Why Did Busing Go So Wrong In Boston?
J. Anthony Lucas has perhaps the most interesting, and historically informed, answer to that question. The Pulitzer Prize wining author of Common Ground described the cause of the problem as “a feud within [Boston’s] Irish political family.”
On one side you had players like Arthur Garrity, the federal judge who oversaw school desegregation in Boston, and Senator Ted Kennedy, one of busing’s strongest supporters. On the other, you had politicians from neighborhoods like South Boston. Louise Day Hicks, Raymond Flynn and Billy Bulger, to name a few, were fierce opponents of busing. Regardless of which side they were on, the major players named above had one thing in common: they were all Irish American. They had competing ideas of what that meant though, and busing would be the battlefield where those ideas played out.
Garrity and Kennedy were in favor of a desegregation solution that considered the city as a whole. They opposed a neighborhood-centric approach that would let each neighborhood determine whether and how they would participate in desegregation.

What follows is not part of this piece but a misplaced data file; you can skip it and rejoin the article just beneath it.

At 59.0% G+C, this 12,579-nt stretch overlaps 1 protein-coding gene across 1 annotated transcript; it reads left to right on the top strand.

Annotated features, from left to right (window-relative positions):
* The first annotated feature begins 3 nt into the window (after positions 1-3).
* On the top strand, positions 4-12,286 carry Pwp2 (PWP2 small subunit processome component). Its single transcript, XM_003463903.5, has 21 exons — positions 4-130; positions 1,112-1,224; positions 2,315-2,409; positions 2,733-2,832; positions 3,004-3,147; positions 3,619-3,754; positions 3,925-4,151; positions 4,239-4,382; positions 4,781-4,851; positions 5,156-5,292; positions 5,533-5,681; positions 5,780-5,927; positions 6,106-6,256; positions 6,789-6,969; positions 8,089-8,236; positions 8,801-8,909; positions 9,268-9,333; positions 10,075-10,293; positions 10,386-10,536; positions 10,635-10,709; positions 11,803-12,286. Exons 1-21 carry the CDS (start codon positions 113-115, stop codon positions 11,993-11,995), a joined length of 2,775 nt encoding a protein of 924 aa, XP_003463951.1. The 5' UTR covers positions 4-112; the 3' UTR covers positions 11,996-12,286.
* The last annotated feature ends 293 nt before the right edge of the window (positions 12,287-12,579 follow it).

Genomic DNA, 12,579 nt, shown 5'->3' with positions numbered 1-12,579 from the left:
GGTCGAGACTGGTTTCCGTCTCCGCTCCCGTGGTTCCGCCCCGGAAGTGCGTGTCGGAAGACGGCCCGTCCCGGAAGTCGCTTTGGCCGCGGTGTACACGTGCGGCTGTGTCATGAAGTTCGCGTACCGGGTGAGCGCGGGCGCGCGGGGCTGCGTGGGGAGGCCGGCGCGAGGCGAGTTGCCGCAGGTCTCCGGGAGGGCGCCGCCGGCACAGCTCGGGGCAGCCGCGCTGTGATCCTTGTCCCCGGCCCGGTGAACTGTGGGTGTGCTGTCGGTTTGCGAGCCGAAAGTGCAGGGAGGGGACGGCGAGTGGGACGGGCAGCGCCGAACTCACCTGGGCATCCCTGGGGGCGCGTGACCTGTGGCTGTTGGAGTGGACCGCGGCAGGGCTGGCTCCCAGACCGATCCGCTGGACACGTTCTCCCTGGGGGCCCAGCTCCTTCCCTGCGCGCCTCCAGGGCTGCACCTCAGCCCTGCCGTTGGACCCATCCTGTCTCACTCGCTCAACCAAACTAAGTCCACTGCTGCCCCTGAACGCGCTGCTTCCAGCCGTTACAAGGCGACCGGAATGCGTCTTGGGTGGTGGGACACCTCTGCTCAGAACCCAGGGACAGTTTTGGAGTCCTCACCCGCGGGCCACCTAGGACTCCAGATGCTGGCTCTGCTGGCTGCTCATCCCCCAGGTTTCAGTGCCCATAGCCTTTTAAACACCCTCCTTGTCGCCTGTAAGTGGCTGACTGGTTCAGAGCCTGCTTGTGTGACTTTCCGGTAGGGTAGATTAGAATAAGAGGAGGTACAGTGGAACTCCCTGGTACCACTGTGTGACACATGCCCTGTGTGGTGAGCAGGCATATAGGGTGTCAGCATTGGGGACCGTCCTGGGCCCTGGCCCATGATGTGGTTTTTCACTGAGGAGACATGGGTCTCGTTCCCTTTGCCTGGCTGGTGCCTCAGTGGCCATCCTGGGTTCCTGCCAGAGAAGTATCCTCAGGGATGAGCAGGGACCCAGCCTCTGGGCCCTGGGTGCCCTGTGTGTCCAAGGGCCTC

Neighborhoods were at the heart of traditional Boston politics. Both of Ted Kennedy’s grandfathers rose to political power by practicing neighborhood politics. John F. Fitzgerald ruled as the boss of the North End, while P. J. Kennedy was the undisputed political chieftain across the harbor in East Boston.
However, by 1974 both Garrity and Kennedy had drifted far from their political Irish roots. Their families had achieved the American dream. They had climbed the socio-economic ladder, stripping away ethnic identity and caring more for the greater good of society than people now living on the street where their grandparents grew up.
To both men, the behavior of Irish American politicians like Hicks, Flynn and Bulger was an embarrassment. A reminder of how their ancestors conducted neighborhood politics but not the way Bostonians should behave in modern times. At least for those fortunate Bostonians who had “made it.”
It’s a common phenomenon. When somebody from a working class area makes it big in the world, their relationship with the old neighborhood can get a little complicated. There might be some guilt about being successful, maybe a little resentment that others didn’t move up and move out rather than stay where they are on the street where they grew up.